Ok let’s say you’ve narrowed your search to a few potential photographers and you want to start a conversation with each of them to make sure you’re a good fit and will work well together at a price that makes sense for both of you. The first thing to ask them after a brief initial conversation is what are their rates? If they do not offer to send you a rate sheet or even discuss with absolute confidence their rate sheet, this can mean that it’s a sliding scale of inexperience, lack of confidence and uncertainty. Any experienced Interiors Photographer will have a rate sheet that is straight forward and easy to follow and will not hesitate to send it over immediately. It should consist of a day rate and retouching fee with price per image. Typically there will be a cost sharing model offered which benefits multiple parties if more want to be involved in licensing photos of a certain project. 

This brings me to the final RED FLAG and it’s to do with copyright protection of images. This is a red hot topic in all genres of photography and one that is up to the discretion of the photographer, however the fact that Copyright Laws automatically protect the owner of a photograph whether you are an amateur or professional says a lot about image protection and how it should be handled in a professional environment. PHOTO USAGE RIGHTS.  It’s a very important discussion to have up front to avoid any awkward situations down the road. If a photographer tells you that once they deliver the images, they don’t care what you do with them or who you share them with, this should be a big RED FLAG. The fact that a photographer does not respect the copyright laws that protect their work, tells you they don’t respect or care about their work. Licensing photos is how a professional photographer makes a living and giving up copyrights is typically an amateur mistake in order to get ones foot in the door or because they don’t put the time and effort that a true professional photographer puts into their work.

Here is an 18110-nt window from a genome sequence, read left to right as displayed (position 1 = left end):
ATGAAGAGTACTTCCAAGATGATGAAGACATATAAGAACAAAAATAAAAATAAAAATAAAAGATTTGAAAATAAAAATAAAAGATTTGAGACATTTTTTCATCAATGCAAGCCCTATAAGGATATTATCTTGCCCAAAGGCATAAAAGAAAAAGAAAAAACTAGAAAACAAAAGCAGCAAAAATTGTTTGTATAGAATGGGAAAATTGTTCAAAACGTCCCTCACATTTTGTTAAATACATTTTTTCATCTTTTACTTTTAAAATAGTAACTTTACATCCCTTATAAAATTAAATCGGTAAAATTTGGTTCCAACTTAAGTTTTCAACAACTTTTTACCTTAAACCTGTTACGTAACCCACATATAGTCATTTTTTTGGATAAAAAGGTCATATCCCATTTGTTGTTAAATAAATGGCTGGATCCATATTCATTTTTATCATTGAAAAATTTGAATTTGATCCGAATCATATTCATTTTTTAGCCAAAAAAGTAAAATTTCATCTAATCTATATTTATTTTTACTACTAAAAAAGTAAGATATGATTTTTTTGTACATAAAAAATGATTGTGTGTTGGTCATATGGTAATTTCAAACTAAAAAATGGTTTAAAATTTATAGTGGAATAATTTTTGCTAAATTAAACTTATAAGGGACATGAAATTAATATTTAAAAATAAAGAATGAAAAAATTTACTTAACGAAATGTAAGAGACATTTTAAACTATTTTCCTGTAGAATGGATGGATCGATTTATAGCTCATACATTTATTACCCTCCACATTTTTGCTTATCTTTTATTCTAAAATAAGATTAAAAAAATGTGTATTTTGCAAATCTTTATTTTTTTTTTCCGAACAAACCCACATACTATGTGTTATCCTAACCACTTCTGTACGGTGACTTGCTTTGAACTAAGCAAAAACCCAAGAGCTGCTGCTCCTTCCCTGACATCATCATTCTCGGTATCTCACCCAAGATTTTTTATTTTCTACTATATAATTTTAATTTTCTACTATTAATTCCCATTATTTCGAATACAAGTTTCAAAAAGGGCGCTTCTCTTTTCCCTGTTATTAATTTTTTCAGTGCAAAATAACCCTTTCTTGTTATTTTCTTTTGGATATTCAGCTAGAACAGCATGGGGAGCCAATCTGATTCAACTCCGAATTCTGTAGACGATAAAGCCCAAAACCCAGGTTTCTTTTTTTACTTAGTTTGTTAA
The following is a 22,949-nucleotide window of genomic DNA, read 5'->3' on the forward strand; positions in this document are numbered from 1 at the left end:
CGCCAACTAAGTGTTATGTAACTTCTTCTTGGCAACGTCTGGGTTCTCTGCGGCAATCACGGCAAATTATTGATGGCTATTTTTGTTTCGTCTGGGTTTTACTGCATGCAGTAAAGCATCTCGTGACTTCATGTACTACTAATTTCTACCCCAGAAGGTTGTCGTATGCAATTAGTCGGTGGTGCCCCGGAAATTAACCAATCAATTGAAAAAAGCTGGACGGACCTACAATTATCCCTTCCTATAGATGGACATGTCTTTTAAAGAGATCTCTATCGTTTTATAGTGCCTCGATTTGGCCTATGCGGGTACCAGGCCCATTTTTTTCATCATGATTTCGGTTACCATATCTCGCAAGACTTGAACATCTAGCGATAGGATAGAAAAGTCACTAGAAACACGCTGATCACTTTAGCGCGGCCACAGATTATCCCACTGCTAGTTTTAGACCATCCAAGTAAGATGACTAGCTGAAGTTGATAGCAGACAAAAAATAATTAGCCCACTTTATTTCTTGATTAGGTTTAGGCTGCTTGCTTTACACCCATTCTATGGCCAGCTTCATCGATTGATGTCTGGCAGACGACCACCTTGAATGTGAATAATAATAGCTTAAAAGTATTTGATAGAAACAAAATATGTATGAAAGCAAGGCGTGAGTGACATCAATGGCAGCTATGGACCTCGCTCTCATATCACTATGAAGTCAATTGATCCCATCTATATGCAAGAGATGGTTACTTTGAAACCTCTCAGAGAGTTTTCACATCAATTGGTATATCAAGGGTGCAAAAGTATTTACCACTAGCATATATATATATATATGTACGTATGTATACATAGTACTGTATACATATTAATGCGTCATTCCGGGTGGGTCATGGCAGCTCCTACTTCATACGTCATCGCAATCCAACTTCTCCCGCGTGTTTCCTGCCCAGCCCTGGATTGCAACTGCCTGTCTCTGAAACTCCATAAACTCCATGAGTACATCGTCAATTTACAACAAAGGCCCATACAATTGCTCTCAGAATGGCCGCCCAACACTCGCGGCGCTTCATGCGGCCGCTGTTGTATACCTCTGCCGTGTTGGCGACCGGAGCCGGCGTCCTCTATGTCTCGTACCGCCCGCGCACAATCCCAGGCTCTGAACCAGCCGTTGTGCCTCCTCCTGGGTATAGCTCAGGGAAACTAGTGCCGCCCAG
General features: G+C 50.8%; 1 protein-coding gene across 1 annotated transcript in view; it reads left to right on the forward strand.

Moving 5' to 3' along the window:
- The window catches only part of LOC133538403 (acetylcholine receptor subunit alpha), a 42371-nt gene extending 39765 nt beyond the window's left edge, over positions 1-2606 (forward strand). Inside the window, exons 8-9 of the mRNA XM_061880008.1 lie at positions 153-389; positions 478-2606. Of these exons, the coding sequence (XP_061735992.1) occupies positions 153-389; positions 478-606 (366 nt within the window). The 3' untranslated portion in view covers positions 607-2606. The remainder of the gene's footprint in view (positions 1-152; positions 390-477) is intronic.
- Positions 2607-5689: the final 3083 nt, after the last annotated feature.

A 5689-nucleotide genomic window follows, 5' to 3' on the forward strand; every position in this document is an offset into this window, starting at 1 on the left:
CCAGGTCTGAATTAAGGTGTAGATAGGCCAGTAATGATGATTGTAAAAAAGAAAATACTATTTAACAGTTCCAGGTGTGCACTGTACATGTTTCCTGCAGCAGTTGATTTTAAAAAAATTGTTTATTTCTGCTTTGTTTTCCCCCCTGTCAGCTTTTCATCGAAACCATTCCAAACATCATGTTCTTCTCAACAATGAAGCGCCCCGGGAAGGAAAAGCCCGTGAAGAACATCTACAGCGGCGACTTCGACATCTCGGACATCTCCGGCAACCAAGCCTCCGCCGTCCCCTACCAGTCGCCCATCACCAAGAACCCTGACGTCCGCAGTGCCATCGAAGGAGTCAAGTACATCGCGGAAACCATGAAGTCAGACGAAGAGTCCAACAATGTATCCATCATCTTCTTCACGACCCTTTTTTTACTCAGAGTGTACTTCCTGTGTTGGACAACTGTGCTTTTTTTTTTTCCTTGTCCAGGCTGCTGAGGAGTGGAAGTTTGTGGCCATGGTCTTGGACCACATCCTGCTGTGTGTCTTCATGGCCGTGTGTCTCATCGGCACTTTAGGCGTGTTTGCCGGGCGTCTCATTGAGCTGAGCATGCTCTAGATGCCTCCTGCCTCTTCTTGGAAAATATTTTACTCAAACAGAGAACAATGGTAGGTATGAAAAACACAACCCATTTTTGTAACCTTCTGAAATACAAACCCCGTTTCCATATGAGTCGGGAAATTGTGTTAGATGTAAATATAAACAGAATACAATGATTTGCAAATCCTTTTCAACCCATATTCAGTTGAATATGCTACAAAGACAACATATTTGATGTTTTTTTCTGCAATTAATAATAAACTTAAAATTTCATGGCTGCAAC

Any professional interiors photographer will spend between 30 - 90 minutes composing, lighting and capturing each shot depending on the end goal and client expectations. After the shoot, they will spend an additional 1.5-3+ hours in post production per image. A typical 8-10 hour day may consist of 8-15 images followed by an additional 20-40 hours of post production work for a total of 30-50 hours invested. You can bet these professional photographers are not going to accept free distribution of those images to third parties.

Bottom line, if you are wanting to capture and archive something you’re proud of whether it’s a custom home build, custom fabricator, architectural or interior design, interior decorating or staging project, please consider this; designs and tastes change over time but a quality image is timeless. Ask yourself how important this project is to you and how important it is to archive it accurately at the time of completion as you may not get the chance to do it again. If you catch yourself explaining to clients that a home looks much better in person than it does in your photos, or if your current photography is just missing that wow factor, it may be time to find a new photographer.